Long before you talk to a mortgage broker you need to start considering your finances and preparing them to apply for a mortgage. You may need to seek debt reduction advice and may need to adjust your finances to increase your ability to meet the anticipated payments, but there are certain things that you should NOT do. Herein we consider some of the financial decisions you should avoid taking in the months leading up to a mortgage application.

Don’t change jobs

Lenders like to see stability and they want proof that you have regular paychecks coming in. If you change jobs soon before you apply for a mortgage then this can be difficult to show and the paychecks from your previous employer won’t be counted. As a general rule, you should have been working with an employer for three months before you apply for a mortgage.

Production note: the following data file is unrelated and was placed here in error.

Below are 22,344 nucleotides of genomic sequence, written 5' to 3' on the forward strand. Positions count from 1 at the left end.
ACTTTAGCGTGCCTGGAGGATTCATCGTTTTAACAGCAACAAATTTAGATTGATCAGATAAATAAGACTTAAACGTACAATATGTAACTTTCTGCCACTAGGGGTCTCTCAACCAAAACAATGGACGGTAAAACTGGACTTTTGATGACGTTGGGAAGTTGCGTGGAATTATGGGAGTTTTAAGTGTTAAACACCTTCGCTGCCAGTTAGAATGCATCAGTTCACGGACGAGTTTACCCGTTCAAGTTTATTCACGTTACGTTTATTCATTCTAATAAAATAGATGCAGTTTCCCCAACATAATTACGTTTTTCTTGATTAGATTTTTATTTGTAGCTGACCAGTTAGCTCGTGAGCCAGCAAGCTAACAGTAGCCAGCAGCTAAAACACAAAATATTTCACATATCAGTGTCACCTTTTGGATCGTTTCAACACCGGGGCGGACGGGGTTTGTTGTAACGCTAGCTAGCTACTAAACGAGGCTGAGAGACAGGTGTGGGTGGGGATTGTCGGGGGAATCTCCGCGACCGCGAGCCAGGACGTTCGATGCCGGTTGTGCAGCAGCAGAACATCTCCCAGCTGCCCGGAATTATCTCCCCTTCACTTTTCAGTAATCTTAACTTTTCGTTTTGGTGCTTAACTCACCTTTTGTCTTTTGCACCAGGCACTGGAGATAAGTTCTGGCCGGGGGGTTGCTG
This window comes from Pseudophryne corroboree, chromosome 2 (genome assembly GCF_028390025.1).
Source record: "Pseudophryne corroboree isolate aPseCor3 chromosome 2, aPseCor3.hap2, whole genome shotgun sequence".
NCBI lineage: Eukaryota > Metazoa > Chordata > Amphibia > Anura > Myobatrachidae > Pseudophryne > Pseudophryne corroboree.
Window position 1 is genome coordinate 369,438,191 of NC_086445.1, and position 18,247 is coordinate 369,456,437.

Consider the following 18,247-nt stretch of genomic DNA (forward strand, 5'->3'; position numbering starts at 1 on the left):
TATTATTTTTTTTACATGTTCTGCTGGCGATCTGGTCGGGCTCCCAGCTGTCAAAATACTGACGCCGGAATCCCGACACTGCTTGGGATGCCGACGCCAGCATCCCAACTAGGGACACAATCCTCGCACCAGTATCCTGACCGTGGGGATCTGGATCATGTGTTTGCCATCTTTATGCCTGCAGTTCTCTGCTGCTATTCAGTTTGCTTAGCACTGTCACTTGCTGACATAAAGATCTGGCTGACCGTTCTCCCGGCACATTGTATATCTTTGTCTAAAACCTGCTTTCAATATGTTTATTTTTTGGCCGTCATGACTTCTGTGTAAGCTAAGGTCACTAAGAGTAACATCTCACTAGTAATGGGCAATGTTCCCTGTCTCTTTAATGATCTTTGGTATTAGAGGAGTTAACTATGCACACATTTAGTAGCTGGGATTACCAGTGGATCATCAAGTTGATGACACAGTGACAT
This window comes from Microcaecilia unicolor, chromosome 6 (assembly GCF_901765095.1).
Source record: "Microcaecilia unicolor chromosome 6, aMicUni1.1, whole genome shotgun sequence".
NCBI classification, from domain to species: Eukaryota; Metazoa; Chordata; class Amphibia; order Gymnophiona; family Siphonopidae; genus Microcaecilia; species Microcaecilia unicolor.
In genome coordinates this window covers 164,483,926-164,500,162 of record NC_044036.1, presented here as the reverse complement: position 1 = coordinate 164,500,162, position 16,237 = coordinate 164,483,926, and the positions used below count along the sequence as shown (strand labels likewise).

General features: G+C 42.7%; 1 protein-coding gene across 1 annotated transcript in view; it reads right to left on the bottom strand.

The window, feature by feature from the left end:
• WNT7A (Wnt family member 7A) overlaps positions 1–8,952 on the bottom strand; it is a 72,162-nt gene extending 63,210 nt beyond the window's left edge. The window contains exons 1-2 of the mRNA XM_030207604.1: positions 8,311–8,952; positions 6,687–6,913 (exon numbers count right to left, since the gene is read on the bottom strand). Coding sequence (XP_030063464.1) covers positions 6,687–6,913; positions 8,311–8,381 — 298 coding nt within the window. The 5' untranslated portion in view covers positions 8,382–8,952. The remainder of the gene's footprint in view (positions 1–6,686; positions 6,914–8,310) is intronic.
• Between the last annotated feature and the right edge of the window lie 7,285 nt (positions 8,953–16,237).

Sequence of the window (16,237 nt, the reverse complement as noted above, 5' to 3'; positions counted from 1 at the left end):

Don’t apply for new credit

Applying for new credit in the six months before you get a mortgage can damage your chances of getting a loan. An enquiry that is rejected will reduce your credit rating in the short term and if you are accepted then the lender will view the credit card as an unused and unsecured line of credit.

Don’t close credit cards

Conversely, you should also avoid closing credit card accounts. While this may seem sensible you can actually change your debt to credit ratio by doing so and this can harm your credit rating. Having held credit cards for a long period of time can also demonstrate an ability to handle credit and this will work in your favour.

Don’t make big spends

Big spends like the purchase of a new car on credit are a mistake if you make them close to applying for a mortgage. While you may well be able to afford the car payments and the mortgage payments, these big spends will increase your debt to earning ratio and make you less attractive to lenders.

Don’t pay off car loans

In contrast, yet again, paying off a car loan can also damage your credit score. Your credit score is made up of all current outstanding debts and auto loans can often help your credit score. If you pay off a car loan your credit score may actually drop and this can harm your credit rating and lending potential.